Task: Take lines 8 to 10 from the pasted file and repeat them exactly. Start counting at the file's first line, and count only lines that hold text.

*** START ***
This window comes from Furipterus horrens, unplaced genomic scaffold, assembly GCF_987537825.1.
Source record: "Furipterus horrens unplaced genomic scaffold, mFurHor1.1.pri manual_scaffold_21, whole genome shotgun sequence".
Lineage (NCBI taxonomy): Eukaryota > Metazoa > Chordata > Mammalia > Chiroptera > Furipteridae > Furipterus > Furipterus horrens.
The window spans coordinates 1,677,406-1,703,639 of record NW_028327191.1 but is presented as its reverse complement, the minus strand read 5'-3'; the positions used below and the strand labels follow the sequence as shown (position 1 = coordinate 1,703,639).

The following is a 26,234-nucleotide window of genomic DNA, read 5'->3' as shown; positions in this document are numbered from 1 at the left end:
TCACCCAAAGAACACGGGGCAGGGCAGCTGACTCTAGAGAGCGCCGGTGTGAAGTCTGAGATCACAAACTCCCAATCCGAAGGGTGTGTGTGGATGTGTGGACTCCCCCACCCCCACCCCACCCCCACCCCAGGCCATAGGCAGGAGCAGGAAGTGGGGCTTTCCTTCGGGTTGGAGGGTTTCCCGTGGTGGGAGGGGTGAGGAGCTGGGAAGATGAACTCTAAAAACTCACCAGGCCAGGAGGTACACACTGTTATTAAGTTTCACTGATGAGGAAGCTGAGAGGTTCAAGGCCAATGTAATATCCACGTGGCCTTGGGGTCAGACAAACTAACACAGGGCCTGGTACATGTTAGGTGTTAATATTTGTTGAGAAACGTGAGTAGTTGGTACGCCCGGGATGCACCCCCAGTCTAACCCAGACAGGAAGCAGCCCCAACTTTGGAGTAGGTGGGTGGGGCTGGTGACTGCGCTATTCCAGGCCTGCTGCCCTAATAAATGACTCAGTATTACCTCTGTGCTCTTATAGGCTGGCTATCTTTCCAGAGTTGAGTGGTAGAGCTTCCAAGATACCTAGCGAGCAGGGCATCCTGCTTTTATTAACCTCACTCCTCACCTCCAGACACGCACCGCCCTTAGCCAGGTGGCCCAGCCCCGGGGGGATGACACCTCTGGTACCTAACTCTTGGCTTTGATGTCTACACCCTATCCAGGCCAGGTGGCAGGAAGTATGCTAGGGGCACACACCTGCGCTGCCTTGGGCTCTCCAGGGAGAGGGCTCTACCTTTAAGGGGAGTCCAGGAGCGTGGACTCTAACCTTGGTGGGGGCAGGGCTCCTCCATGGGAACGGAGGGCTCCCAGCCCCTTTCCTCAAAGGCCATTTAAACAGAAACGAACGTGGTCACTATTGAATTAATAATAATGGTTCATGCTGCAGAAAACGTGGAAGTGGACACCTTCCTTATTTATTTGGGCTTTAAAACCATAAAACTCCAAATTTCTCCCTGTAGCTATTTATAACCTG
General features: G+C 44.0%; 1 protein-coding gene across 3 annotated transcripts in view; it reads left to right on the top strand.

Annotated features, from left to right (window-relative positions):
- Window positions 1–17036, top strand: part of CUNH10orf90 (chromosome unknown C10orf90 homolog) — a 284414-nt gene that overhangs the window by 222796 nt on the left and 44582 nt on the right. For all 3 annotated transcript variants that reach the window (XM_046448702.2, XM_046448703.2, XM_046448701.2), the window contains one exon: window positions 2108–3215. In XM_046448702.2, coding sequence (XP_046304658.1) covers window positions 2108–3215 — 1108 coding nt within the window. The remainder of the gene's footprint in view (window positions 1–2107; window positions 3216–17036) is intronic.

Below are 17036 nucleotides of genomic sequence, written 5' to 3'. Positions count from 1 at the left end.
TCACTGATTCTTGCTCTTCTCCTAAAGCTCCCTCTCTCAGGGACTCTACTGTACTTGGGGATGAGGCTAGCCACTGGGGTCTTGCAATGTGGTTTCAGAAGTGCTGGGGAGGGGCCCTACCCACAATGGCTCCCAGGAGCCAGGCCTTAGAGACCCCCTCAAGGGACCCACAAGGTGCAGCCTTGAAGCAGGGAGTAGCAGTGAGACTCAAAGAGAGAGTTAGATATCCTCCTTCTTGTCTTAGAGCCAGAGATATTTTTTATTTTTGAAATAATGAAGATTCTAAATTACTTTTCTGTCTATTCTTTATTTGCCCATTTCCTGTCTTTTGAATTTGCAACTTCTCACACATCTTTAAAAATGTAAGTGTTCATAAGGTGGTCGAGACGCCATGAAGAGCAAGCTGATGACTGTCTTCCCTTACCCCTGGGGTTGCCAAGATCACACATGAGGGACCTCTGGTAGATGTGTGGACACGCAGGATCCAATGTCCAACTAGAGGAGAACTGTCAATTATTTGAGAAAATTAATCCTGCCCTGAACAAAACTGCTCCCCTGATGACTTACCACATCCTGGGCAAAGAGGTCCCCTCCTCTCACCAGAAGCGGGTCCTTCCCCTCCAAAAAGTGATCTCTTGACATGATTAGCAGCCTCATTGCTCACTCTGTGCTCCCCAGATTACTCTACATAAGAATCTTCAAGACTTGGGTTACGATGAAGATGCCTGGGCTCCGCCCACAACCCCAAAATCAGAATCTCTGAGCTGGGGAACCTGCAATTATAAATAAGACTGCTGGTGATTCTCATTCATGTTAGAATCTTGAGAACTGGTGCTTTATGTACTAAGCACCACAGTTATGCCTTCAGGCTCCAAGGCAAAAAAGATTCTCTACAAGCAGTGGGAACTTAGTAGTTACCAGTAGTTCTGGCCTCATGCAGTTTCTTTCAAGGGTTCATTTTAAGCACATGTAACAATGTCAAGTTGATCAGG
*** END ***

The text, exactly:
Annotated features, from left to right (window-relative positions):
- Window positions 1–17036, top strand: part of CUNH10orf90 (chromosome unknown C10orf90 homolog) — a 284414-nt gene that overhangs the window by 222796 nt on the left and 44582 nt on the right. For all 3 annotated transcript variants that reach the window (XM_046448702.2, XM_046448703.2, XM_046448701.2), the window contains one exon: window positions 2108–3215. In XM_046448702.2, coding sequence (XP_046304658.1) covers window positions 2108–3215 — 1108 coding nt within the window. The remainder of the gene's footprint in view (window positions 1–2107; window positions 3216–17036) is intronic.

Below are 17036 nucleotides of genomic sequence, written 5' to 3'. Positions count from 1 at the left end.